Pretty pink pickled quail eggs...(say that really fast ten times ;) Instead of topping off the jar with fresh tap water use beet juice.

Quail Eggs Nutrition

At a glance information for you

Quail eggs are a good source of...

  • Folate
  • Vitamin B12
  • Pantothenic Acid
  • Iron
  • Phosphorus
  • Protein
  • Riboflavin
  • Selenium

Additionally, quail eggs are sized just right for smaller appetites - your toddler will think quail eggs are the cutest food ever.

Have you ever eaten a quail egg?

Have your say
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Thanks for chiming in ;)
My divinely delicious hard boiled quail eggs
My divinely delicious hard boiled qua...
Correen K Photography

My Pickling Pages and a Quail Recipe

Enjoy every bite

Pickled BeetsPickling Vegetables | Preserving the Season's Bounty
I love pickling! This page is filled with my time-tested tips and tricks for preserving vegetables from your garden or the local farm market. Using the refrigerator method - recipes included - is ideal for creating one jar at a time. 

Jar of bread and butter picklesThe Best Ever Bread and Butter Pickles
Scrumptious plucked outta the jar and into your mouth or tucked into a sandwich for a delightful sweet crunch...these B&B pickles are a must-try. Plus, the finished jars are gorgeous - excellent additions to holiday or special occasion gift baskets.  

Storey's Guide to Raising Poultry: Breeds, Care, Health
Storey Publishing, LLC
$18.95  $3.60

About Storey's Guide to Raising Poultry

It's on our bookshelf

For over two decades Storey Publications have been the go-to books for advice on raising animals for novice to expert farmer's and animal enthusiast's. This particular Storey guide, covers the basics of raising poultry, along with plenty of resources to discover more in-depth information. It's why my husband started delving into the idea of raising quail.

In Closing...

CorreenKIt fills me with joy to share the inspired recipe ideas I'm whipping up in my kitchen. Besides the articles here, I'm also growing my online presence and passion for cooking over at FoodLoversWeb.com.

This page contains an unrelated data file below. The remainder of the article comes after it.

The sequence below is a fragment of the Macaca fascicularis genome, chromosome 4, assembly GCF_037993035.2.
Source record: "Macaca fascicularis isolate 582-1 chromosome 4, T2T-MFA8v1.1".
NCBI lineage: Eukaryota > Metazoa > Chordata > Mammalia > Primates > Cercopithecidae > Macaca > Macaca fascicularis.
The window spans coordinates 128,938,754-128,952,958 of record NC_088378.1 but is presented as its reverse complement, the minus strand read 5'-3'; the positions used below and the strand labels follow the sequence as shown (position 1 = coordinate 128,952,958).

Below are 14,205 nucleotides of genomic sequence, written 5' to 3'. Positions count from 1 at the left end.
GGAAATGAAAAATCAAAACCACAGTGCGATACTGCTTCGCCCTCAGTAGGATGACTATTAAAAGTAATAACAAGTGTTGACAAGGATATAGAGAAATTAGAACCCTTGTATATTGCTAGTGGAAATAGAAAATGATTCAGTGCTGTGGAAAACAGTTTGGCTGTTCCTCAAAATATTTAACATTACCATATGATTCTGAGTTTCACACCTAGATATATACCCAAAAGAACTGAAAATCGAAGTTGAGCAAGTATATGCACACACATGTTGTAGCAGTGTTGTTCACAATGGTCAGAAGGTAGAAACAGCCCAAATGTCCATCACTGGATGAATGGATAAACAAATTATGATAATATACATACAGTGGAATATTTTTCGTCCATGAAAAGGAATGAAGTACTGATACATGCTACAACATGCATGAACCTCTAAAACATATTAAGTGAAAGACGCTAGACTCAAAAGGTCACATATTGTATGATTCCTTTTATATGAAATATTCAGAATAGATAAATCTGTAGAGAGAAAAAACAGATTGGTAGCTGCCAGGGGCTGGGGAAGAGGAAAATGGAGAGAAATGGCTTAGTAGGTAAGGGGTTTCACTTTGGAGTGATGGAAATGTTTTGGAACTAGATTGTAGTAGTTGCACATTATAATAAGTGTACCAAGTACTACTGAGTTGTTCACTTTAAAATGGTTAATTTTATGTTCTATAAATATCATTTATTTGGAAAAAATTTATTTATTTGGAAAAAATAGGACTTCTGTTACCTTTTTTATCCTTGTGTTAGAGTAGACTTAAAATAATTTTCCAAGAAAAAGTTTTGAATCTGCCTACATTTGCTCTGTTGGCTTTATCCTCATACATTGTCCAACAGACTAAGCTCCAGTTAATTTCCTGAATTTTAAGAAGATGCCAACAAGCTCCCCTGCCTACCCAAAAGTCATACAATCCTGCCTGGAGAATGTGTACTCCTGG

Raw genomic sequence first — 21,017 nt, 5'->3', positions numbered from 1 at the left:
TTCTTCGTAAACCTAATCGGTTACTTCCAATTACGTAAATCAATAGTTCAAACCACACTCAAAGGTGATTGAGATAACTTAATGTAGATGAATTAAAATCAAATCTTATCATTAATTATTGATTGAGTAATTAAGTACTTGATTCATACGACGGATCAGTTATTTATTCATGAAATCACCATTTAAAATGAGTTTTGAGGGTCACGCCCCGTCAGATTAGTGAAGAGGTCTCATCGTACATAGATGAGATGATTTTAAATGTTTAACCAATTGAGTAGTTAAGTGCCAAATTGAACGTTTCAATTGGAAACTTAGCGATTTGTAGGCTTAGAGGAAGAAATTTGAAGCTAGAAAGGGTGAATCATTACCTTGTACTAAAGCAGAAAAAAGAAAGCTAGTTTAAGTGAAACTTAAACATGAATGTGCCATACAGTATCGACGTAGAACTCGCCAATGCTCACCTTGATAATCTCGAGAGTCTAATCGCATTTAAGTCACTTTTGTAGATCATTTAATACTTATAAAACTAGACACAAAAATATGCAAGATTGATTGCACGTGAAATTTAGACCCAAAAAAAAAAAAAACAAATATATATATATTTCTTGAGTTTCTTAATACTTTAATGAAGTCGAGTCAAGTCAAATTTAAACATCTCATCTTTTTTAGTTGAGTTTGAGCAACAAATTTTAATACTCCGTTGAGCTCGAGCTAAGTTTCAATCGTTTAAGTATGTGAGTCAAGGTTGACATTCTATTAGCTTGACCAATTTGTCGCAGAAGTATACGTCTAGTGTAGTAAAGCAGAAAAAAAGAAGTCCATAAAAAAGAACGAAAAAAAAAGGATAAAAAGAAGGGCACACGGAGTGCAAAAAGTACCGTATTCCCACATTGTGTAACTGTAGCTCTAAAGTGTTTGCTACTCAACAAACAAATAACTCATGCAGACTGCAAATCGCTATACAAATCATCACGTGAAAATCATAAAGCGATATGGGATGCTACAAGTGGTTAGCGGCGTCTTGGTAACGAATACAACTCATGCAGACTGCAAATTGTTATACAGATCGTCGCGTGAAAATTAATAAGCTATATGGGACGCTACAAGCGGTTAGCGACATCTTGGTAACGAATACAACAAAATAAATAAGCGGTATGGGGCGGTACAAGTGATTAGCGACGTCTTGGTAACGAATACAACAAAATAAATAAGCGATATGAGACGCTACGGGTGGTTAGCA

If you are interested in writing here on Wizzley, click on my referral link to join in on the fun and profits! ~Correen K

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Updated: on 08/08/2014, CorreenK
 
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Thank you for stopping in today, I appreciate your comments and feedback


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cmoneyspinner on 02/25/2014

Never had pickled quail eggs, but have enjoyed pickled eggs. Yum!

CorreenK on 06/29/2013

@morningsun Thanks for sharing your idea for peeling quail eggs...a tedious task made easy.

morningsun on 06/27/2013

I have found a easy way to peel the quail eggs. After boiling the eggs soak them in vinegar for about 20 minutes it will take off the spots off the eggs then they will peel easy

tandemonimom on 06/23/2011

I have not had quail eggs or pickled eggs of any sort, but I sure would like to try them now!

Dianne on 06/19/2011

I've never seen quail eggs but now I want to try some!

sheilamarie on 06/18/2011

What pretty little eggs! I don't think I've ever seen quail eggs before. You've done a great job sharing your recipes for pickling quail eggs here. Thank you!

Joh Monday on 06/16/2011

I know a lot of folks who don’t eat eggs (they’re allergic, for health reasons, or concerns about animal cruelty). Here’s an awesome site that gives tips on cooking and baking without eggs: http://EggFreeLiving.com

KathyMcGraw on 06/16/2011

Thank you for the clarification....and also the tip on how to use the recipe with regular chicken eggs :)

CorreenK on 06/16/2011

@KathyMcGraw We are raising Coturnix quail, not native to the Americas. And any time we'd like babies versus pickled eggs hubs can fire up the incubator ;) If you don't want to or cannot find quail eggs in your area, the pickling recipe I gave works nicely with chicken eggs too...just make sure to double or triple the ingredients and use a larger jar.

KathyMcGraw on 06/16/2011

I never knew people raised quails...they are all over the desert here and I love watching the babies after they hatch. But, pickling the quail eggs I guess you won't be having a bunch of babies :) This is something I had never thought to eat, but might give it a try.